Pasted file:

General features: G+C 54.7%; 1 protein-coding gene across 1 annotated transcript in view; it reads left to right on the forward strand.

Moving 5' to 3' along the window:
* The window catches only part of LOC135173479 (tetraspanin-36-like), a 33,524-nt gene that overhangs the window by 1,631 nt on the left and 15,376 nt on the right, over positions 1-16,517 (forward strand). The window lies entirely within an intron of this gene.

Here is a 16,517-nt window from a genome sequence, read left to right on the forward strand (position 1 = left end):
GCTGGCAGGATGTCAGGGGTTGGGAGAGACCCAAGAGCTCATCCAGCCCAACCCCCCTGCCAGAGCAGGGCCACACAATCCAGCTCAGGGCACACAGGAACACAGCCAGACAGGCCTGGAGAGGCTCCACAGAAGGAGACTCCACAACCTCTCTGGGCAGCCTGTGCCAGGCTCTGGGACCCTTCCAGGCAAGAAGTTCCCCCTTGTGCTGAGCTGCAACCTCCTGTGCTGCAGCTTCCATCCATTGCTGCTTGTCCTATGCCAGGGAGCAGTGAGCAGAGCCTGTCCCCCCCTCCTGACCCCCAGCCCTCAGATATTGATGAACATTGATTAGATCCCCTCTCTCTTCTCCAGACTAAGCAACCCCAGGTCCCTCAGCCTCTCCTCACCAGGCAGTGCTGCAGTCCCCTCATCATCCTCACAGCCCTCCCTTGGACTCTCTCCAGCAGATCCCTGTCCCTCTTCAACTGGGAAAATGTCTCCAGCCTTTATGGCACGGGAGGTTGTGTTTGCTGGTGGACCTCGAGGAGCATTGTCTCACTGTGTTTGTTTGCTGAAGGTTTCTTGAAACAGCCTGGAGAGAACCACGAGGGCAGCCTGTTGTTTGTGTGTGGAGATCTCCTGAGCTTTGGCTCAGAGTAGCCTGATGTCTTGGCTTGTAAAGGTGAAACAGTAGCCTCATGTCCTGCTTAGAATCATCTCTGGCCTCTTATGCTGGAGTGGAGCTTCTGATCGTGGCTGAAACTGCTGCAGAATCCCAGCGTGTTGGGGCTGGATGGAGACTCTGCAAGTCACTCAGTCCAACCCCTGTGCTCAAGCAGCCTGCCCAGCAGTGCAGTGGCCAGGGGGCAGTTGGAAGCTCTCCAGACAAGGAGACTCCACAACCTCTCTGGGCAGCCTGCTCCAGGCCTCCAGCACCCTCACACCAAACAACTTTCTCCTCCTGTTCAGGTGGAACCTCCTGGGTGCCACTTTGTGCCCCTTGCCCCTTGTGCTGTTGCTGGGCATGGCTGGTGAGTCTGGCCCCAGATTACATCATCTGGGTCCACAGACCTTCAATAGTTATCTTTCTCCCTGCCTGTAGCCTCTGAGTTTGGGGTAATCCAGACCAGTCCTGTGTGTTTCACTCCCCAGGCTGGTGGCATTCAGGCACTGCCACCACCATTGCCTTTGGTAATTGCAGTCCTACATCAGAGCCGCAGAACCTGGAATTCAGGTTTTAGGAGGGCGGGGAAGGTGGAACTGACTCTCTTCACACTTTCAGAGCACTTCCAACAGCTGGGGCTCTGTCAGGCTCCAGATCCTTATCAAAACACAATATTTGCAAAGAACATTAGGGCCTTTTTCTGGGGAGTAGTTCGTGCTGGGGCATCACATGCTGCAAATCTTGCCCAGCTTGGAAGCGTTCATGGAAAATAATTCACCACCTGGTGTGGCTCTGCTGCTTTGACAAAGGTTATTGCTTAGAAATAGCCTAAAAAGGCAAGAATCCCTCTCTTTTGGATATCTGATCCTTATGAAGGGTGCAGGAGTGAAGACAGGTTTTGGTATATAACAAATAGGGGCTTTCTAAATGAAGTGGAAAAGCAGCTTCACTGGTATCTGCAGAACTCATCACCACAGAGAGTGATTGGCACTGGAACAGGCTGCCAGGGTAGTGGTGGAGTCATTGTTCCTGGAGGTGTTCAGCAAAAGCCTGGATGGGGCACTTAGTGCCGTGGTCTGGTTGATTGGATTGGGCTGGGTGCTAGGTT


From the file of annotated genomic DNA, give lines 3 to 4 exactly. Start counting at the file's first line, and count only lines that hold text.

* The window catches only part of LOC135173479 (tetraspanin-36-like), a 33,524-nt gene that overhangs the window by 1,631 nt on the left and 15,376 nt on the right, over positions 1-16,517 (forward strand). The window lies entirely within an intron of this gene.

Here is a 16,517-nt window from a genome sequence, read left to right on the forward strand (position 1 = left end):